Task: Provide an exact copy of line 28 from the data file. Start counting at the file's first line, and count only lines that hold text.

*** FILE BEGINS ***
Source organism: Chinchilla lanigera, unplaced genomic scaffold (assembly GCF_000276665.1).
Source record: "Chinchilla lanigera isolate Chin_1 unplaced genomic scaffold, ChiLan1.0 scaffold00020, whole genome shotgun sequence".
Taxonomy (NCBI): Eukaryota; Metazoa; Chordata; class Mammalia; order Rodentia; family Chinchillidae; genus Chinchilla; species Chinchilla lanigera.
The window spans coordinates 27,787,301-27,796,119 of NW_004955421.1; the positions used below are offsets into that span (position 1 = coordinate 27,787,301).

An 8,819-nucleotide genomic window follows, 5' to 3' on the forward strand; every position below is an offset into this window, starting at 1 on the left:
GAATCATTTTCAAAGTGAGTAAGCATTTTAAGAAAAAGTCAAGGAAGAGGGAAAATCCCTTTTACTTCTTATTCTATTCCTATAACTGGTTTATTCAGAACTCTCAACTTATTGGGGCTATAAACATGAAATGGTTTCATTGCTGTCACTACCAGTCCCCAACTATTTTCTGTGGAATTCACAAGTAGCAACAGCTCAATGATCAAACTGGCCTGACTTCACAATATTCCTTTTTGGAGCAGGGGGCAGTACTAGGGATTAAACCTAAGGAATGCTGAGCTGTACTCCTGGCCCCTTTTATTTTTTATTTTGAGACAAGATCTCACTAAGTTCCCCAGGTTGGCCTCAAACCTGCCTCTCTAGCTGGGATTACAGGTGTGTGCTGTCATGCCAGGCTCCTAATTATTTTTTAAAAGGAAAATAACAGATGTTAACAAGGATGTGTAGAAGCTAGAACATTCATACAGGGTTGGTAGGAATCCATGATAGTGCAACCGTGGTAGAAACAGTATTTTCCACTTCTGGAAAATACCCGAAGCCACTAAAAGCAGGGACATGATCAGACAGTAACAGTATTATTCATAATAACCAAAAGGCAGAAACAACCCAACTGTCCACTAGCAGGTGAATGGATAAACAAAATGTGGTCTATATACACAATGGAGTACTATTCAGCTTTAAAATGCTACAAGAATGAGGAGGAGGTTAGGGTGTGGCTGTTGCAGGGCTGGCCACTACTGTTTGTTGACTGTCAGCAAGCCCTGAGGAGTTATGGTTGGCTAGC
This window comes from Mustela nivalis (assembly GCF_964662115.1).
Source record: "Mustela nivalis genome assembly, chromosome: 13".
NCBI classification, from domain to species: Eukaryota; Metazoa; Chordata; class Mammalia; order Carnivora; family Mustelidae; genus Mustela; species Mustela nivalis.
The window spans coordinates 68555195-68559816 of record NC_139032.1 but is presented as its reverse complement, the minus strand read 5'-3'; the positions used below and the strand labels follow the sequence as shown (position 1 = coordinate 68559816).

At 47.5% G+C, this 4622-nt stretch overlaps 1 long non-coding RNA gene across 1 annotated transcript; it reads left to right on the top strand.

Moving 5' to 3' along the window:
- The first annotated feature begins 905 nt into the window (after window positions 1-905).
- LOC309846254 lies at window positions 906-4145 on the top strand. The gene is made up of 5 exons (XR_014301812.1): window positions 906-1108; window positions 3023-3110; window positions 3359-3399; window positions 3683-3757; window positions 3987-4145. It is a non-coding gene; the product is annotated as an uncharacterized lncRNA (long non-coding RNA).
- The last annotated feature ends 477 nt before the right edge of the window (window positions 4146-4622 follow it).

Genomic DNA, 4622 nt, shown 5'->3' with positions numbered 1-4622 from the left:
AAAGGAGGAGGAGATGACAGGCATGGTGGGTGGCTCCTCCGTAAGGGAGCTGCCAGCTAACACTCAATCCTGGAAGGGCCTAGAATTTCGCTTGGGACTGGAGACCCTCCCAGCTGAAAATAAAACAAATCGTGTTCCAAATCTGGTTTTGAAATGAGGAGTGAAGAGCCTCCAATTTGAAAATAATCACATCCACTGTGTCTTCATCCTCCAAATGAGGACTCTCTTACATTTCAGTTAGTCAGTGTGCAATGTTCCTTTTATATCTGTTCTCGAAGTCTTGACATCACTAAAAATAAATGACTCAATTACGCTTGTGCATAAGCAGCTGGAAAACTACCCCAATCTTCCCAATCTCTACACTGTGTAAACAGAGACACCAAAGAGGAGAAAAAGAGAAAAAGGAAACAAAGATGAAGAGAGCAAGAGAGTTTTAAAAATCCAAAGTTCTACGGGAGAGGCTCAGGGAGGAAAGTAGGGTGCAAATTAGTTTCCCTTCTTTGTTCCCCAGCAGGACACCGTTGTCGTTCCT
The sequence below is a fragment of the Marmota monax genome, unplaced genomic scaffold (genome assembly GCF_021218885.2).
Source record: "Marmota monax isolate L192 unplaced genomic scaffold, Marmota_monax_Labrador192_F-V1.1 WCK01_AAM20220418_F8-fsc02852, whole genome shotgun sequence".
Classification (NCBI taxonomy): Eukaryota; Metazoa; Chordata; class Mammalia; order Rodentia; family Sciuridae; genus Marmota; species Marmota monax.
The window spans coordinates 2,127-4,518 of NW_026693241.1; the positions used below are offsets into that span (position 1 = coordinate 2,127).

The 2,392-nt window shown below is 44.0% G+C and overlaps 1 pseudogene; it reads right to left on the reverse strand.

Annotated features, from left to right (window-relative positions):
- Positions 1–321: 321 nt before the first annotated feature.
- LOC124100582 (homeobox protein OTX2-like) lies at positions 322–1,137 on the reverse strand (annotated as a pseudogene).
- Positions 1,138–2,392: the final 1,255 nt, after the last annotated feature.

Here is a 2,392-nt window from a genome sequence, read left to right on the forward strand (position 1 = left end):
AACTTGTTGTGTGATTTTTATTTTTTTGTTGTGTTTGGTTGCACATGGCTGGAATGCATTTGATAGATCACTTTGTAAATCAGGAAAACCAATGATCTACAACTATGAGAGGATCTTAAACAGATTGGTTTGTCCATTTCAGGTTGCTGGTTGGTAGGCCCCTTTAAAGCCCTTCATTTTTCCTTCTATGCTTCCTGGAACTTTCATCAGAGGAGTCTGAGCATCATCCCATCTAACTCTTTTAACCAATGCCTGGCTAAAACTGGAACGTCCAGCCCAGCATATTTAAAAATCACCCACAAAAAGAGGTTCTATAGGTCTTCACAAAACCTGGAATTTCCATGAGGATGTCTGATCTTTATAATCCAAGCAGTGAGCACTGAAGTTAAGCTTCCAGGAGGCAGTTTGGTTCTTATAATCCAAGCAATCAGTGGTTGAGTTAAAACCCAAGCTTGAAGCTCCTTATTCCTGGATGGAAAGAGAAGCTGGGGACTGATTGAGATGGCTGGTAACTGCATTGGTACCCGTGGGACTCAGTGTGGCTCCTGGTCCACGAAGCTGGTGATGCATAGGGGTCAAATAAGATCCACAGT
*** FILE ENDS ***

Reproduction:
AACTTGTTGTGTGATTTTTATTTTTTTGTTGTGTTTGGTTGCACATGGCTGGAATGCATTTGATAGATCACTTTGTAAATCAGGAAAACCAATGATCTACAACTATGAGAGGATCTTAAACAGATTGGTTTGTCCATTTCAGGTTGCTGGTTGGTAGGCCCCTTTAAAGCCCTTCATTTTTCCTTCTATGCTTCCTGGAACTTTCATCAGAGGAGTCTGAGCATCATCCCATCTAACTCTTTTAACCAATGCCTGGCTAAAACTGGAACGTCCAGCCCAGCATATTTAAAAATCACCCACAAAAAGAGGTTCTATAGGTCTTCACAAAACCTGGAATTTCCATGAGGATGTCTGATCTTTATAATCCAAGCAGTGAGCACTGAAGTTAAGCTTCCAGGAGGCAGTTTGGTTCTTATAATCCAAGCAATCAGTGGTTGAGTTAAAACCCAAGCTTGAAGCTCCTTATTCCTGGATGGAAAGAGAAGCTGGGGACTGATTGAGATGGCTGGTAACTGCATTGGTACCCGTGGGACTCAGTGTGGCTCCTGGTCCACGAAGCTGGTGATGCATAGGGGTCAAATAAGATCCACAGT